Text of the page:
Root wasn’t alone in finding the going tough, however. Harry Brook, recalled at his preferred No. 4 berth with Ben Stokes understandably resting up after his record 182 on Wednesday, made a scratchy 10 from 15 – and 37 from 68 for the series, which is hardly the form he required to demand a rethink in England’s World Cup plans. His innings ended in grim fashion too, as he yanked a half-tracker from Ravindra straight to mid-on.
Even Jos Buttler, with 36 from 31 including a trademark wristy thump for six over long-off, was arguably a notch below his fluent best, as he attempted to launch Mitchell’s medium-pace in a similar direction only to pick out the substitute Trent Boult at mid-off.
Malan, by contrast, was unperturbed by the struggles around him. Having ignited England’s powerplay with three fours in a row off Southee, the best of them another crunching drive through the covers, he cruised through to his fifty from an even 50 balls, then reset his focus to complete the landmark that had eluded him twice before in the series.
He accelerated into the 80s with a vicious burst of speed – three fours in a row, including the reverse-sweep that he reserves for his most composed knocks, then a massive flat six over midwicket off Kyle Jamieson to reach his 1000th ODI run. He had a moment of alarm with his century looming, edging Henry inches past the keeper to move to 99, but after permitting himself three dots to recompose himself, he tucked a brace off his pads, before peeling off his helmet to salute an appreciative Lord’s.
Tom Latham was bowled swinging across the line•Getty Images
And, having matched one Viv Richards record, for a time it looked odds-on that Malan would surpass another – Richards’ 138 in the 1979 World Cup final, still the highest ODI score on this ground – and maybe even, with ten overs remaining, Stokes’ newly minted England record. Instead, on 127, he chased a wide one from Ravindra and slumped to the crease in self-admonishment after feathering a nick to Tom Latham.
Not for the first time this series, however, Malan’s efforts were made to look even better once he’d left the field. Much as they had done in adversity at The Oval too, New Zealand turned the screw on England’s lower-order in the death overs. Moeen chased an even wider one from Ravindra to hole out for 3, while Liam Livingstone was repeatedly guilty of losing his shape on the big wind-up, as he drifted along to 28 from 38 with a solitary six, before being nailed lbw by Jamieson.
Sam Curran connected lustily on three off-side boundaries in his 20 from 13, before Henry scrambled the seam to nip one down the slope, but not for the first time, David Willey applied some late humpty with 19 from 11, before Brydon Carse launched the final ball of the innings for a massive six over long-off, as England pushed their target well past 300.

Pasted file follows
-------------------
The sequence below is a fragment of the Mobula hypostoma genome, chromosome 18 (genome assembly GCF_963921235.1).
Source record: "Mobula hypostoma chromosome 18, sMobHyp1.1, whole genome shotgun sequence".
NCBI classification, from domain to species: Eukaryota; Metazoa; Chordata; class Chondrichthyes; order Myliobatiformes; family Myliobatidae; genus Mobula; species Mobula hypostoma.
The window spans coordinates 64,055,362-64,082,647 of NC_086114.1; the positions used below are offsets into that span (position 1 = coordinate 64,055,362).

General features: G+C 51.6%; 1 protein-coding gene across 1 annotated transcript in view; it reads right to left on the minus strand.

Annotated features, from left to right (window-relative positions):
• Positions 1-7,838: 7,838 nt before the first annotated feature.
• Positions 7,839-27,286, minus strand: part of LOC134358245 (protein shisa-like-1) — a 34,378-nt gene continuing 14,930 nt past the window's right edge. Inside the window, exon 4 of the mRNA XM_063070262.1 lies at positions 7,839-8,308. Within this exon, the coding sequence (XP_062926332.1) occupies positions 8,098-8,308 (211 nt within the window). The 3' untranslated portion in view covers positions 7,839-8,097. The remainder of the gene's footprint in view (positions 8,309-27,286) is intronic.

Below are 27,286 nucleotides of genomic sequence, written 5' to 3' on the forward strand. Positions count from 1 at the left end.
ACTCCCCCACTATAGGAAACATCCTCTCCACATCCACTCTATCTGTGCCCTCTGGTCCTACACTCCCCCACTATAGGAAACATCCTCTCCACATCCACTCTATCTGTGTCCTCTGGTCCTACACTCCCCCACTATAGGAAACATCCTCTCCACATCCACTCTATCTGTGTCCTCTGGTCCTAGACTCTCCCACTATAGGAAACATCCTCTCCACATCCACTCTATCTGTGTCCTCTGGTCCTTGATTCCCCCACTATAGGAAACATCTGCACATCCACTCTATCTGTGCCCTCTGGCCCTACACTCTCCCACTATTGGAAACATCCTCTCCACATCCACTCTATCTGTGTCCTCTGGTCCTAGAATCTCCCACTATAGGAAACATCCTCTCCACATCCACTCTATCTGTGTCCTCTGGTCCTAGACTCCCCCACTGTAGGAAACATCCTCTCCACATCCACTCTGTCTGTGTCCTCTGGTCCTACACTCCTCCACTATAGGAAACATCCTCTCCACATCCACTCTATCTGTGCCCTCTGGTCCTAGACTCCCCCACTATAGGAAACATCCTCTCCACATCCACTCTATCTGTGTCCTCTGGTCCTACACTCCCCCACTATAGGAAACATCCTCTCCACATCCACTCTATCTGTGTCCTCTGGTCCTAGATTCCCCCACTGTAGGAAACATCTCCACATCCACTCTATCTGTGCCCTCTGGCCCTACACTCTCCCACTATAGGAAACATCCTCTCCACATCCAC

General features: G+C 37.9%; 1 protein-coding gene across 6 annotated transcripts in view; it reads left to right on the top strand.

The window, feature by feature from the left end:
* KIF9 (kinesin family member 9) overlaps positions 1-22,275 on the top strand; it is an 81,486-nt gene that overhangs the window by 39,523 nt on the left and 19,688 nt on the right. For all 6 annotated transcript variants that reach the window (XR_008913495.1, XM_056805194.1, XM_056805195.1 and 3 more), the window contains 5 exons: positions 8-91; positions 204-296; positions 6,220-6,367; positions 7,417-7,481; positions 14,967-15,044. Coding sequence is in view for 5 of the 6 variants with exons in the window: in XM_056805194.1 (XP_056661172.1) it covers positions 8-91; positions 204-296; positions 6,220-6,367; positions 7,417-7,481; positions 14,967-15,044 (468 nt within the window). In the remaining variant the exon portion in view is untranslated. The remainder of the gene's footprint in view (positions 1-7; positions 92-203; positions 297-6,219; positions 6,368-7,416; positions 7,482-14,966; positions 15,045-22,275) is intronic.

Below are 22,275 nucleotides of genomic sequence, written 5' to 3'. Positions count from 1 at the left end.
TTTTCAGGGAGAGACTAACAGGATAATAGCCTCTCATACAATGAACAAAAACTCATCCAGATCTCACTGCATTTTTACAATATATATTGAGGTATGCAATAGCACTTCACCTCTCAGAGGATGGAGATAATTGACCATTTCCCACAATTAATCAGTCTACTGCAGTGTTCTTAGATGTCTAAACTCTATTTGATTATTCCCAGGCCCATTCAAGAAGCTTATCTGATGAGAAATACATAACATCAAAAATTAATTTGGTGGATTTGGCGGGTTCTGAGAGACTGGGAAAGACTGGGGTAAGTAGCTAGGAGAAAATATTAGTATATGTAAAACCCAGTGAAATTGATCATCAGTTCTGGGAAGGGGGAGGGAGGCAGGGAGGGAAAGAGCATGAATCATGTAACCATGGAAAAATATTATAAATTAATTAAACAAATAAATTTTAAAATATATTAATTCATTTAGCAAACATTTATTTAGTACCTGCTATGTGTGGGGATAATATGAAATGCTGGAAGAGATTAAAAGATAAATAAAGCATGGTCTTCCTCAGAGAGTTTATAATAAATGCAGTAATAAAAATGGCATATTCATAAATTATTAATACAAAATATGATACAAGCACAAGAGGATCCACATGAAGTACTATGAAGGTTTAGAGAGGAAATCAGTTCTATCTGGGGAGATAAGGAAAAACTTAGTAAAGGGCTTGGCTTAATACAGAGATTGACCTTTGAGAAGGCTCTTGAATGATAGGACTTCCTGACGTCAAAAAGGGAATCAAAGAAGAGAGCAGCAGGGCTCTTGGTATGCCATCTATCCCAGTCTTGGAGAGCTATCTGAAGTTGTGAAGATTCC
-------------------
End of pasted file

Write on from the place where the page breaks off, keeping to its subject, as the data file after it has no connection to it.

If New Zealand were to pose any threat, then Devon Conway – the star of their startlingly comprehensive win in the first ODI – was the obvious man on whom to anchor their chase. However, on 7 from 12, he called himself through for a sharp single off Will Young’s pad, but Buttler scooted round quickly behind the stumps, discarding his glove in the process to ping down the stumps with the batter a foot short.
Young himself couldn’t hang around to pick up his partner’s mantle, nicking an excellent delivery in the channel from David Willey through to Buttler for 24, while Daryl Mitchell – still batting at No. 4 despite his finger injury – managed just 4 from 14 balls before the impressive Carse bowled him through the gate with the third delivery of his spell.
And from that point onwards, there was little threat of a fightback, particularly once England’s spinners, Moeen and Livingstone had settled into a constrictive tandem spell.
Moeen could have struck first-ball had he reviewed an lbw against Latham, but then got him two balls later anyway as Latham swung across the line to be bowled off his pads for 13, and though Henry Nicholls shored up New Zealand’s challenge with a doughty 41 from 48, he became Moeen’s second victim after Buttler this time decided to gamble on the review, and got three reds.
When Glenn Phillips took on a rare full-toss from Livingstone, and launched it down Brook’s throat at deep midwicket, New Zealand knew it was not going to be their night. Ravindra resisted with a flurry of boundaries, including three in a row to ruffle Carse’s figures, but Curran yorked him for 61 to cement the 3-1 win.
Moeen AliDawid MalanJason RoyTim SoutheeRachin RavindraNew ZealandEnglandEngland vs New ZealandNew Zealand in England
Andrew Miller is UK editor of ESPNcricinfo. @miller_cricket